Tuesday, April 30, 2013

Bringing a Hero to Life: David Khara

Today I welcome David Khara, author of The Bleiberg Project, an amazing conspiracy thriller based on World War II and its consequences in today’s world. This fast-pace novel is the first in the Consortium Thriller series. The book was an instant success in France, catapulting the author to the ranks of France’s top thriller writers. Today marks the launch in English by Le French Book, a digital-first publisher specializing in best-selling mysteries and thrillers from France. 

David Khara:
Bringing a Hero to Life

How do you bring a hero to life? I’ve lost count of how many times I’ve been asked that question. And when I answer, most people seem surprised. Imagine for a second a six-foot-six bald giant, survivor of the death camps becomes a war criminal killer. Now, think about that character being inspired by a woman.

 Eytan, the real hero of the Consortium thriller series came to me after reading and watching testimonials of Simone Lagrange, who survived the death camps. For a long time, I chose not to talk about it. I did so out of respect, because I wrote an entertaining series, and I didn’t want to make any profit on people’s misery and pain. But, behind the entertainment, The Bleiberg Project, and the whole series, pays tribute to the victims of World War II, be they members of the resistance, or of course, victims of the Shoah. During my research, I found amazing, incredible stories, lived by ordinary, mostly anonymous heroes. Believe me, after spending three years digging into madness and cruelty, you really need those heroes if you want to keep believing in mankind.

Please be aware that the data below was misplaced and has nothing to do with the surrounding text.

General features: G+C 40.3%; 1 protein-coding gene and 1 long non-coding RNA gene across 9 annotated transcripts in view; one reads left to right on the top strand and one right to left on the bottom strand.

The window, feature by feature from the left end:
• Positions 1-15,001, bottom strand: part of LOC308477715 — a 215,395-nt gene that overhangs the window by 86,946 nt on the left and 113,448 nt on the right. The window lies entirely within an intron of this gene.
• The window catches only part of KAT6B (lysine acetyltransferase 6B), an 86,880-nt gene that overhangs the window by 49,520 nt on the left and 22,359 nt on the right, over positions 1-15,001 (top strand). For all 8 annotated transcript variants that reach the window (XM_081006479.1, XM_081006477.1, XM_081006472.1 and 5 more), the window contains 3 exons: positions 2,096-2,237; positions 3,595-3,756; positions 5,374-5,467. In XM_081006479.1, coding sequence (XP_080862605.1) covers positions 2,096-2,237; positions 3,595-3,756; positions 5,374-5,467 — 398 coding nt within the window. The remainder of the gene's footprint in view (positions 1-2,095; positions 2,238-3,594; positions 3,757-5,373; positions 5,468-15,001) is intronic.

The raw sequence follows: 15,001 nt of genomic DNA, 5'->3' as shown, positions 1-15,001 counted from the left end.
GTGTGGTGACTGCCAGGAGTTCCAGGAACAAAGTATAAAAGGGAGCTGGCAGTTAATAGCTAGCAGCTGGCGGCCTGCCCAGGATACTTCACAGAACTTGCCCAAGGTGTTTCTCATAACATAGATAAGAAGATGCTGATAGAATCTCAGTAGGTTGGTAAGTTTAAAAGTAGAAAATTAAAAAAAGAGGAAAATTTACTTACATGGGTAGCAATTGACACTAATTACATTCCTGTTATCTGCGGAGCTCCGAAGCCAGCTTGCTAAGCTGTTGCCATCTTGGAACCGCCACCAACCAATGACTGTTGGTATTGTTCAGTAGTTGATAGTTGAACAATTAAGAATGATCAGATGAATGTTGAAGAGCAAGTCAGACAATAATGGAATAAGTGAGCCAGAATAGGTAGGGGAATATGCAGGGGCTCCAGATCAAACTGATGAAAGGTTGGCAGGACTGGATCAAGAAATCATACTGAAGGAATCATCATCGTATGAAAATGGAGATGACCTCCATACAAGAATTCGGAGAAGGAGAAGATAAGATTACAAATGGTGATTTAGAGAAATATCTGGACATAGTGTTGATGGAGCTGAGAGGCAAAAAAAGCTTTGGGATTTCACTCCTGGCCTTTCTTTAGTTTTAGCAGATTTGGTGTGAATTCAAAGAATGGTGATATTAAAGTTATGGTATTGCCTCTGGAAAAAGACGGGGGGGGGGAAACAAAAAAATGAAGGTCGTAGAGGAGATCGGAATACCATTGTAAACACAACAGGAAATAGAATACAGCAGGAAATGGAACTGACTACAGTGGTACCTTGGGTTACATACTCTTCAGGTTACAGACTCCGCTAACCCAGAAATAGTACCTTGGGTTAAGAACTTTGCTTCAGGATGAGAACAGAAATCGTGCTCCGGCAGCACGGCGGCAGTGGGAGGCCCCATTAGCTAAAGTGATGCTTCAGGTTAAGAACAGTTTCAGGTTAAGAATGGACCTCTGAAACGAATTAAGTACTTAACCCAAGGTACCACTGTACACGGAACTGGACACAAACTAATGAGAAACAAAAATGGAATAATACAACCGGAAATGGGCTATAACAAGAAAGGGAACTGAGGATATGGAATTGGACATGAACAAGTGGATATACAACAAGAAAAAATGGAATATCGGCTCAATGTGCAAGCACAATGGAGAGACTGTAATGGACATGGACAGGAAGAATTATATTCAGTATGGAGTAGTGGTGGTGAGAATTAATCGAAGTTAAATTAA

If there is one thing The Bleiberg Project’s success makes me proud of, it is that I now have the opportunity to really talk about these real-life heroes. And Simone Lagrange is one of them.

To survive and to resist 

She was 13 when the Gestapo arrested her. She was questioned and tortured by the war criminal Klaus Barbie. Then she was sent to Auschwitz’s hell. But she survived, and she came back. I won’t tell you the whole story, she wrote a magnificent book (Coupable d’être née, or Guilty of Being Born). If it hasn’t been translated, it is worth learning French to read it!

In 1972, a French journalist named Ladislas de Hoyos interviewed a man in Argentina who was thought to be Klaus Barbie. The man denied being the war criminal. But Simone Lagrange saw the interview, and she recognized him. In 1987, she testified during Barbie’s trial in Lyon, revealing, certainly for the first time, that her father had been shot in front of her. Eventually, Barbie was sentenced to life imprisonment and died in jail four years later. To find out more about this trial, I strongly recommend you read this NY Times article: http://www.nytimes.com/1987/08/02/magazine/voices-from-the-barbie-trial.html?pagewanted=all&src=pm

Hope and laughter 

Once again, I told you the short story. But the journey it tells is of the utmost importance. Simone Lagrange had survived and she lived to see her torturer brought to justice. And now, she testifies in front of children and cameras. In a world that lacks memory, she brings memory. But she doesn’t speak of vengeance; she doesn’t scream her hatred. With amazing energy, Simone tells us of hope and laughter, even in the most unexpected and most cruel moments. She tells us of survival and of the value of life itself.

Simone Lagrange also said, “I didn’t become what they would have wanted me to be.” That’s what resistance to barbarism is about. That’s the sentence from which Eytan was born. I hope at some points in the series, the man he is pays a little tribute to this extraordinary woman and to those who, like her, fought for their right to live. At least, because of the book, some of you will now know about Simone Lagrange. And as a writer and a man, this is more than reward enough.

1 comment:

Diana R. Chambers said...

I know people with similar stories as Simone's. Thanks for introducing us to David Khara. I look forward to catching up with his work.